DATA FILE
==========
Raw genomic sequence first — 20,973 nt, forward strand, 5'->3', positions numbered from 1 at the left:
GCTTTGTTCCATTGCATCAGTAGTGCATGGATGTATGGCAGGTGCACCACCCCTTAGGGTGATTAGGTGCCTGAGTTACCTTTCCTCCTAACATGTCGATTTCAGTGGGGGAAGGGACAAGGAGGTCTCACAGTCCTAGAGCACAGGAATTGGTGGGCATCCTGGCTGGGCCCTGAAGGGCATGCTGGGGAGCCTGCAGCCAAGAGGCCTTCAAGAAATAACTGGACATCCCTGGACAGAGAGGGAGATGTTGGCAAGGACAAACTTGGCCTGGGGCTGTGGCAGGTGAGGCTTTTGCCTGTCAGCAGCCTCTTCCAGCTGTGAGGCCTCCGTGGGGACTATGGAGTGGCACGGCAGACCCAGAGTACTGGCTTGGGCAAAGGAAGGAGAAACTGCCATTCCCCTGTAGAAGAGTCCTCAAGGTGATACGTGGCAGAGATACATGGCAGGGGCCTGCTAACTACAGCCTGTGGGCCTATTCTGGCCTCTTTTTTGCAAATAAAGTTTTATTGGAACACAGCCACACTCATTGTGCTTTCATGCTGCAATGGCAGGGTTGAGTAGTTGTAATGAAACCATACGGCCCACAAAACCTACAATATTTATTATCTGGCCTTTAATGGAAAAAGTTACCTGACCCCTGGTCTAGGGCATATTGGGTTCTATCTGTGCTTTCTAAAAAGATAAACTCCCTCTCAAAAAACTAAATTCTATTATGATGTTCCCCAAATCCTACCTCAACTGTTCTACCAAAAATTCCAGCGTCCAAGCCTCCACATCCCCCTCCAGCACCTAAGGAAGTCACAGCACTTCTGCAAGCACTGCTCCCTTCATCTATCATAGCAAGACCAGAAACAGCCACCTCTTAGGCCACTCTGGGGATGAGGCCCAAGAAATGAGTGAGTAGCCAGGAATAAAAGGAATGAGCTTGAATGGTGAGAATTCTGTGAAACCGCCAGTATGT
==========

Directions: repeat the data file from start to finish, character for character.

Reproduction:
Raw genomic sequence first — 20,973 nt, forward strand, 5'->3', positions numbered from 1 at the left:
GCTTTGTTCCATTGCATCAGTAGTGCATGGATGTATGGCAGGTGCACCACCCCTTAGGGTGATTAGGTGCCTGAGTTACCTTTCCTCCTAACATGTCGATTTCAGTGGGGGAAGGGACAAGGAGGTCTCACAGTCCTAGAGCACAGGAATTGGTGGGCATCCTGGCTGGGCCCTGAAGGGCATGCTGGGGAGCCTGCAGCCAAGAGGCCTTCAAGAAATAACTGGACATCCCTGGACAGAGAGGGAGATGTTGGCAAGGACAAACTTGGCCTGGGGCTGTGGCAGGTGAGGCTTTTGCCTGTCAGCAGCCTCTTCCAGCTGTGAGGCCTCCGTGGGGACTATGGAGTGGCACGGCAGACCCAGAGTACTGGCTTGGGCAAAGGAAGGAGAAACTGCCATTCCCCTGTAGAAGAGTCCTCAAGGTGATACGTGGCAGAGATACATGGCAGGGGCCTGCTAACTACAGCCTGTGGGCCTATTCTGGCCTCTTTTTTGCAAATAAAGTTTTATTGGAACACAGCCACACTCATTGTGCTTTCATGCTGCAATGGCAGGGTTGAGTAGTTGTAATGAAACCATACGGCCCACAAAACCTACAATATTTATTATCTGGCCTTTAATGGAAAAAGTTACCTGACCCCTGGTCTAGGGCATATTGGGTTCTATCTGTGCTTTCTAAAAAGATAAACTCCCTCTCAAAAAACTAAATTCTATTATGATGTTCCCCAAATCCTACCTCAACTGTTCTACCAAAAATTCCAGCGTCCAAGCCTCCACATCCCCCTCCAGCACCTAAGGAAGTCACAGCACTTCTGCAAGCACTGCTCCCTTCATCTATCATAGCAAGACCAGAAACAGCCACCTCTTAGGCCACTCTGGGGATGAGGCCCAAGAAATGAGTGAGTAGCCAGGAATAAAAGGAATGAGCTTGAATGGTGAGAATTCTGTGAAACCGCCAGTATGT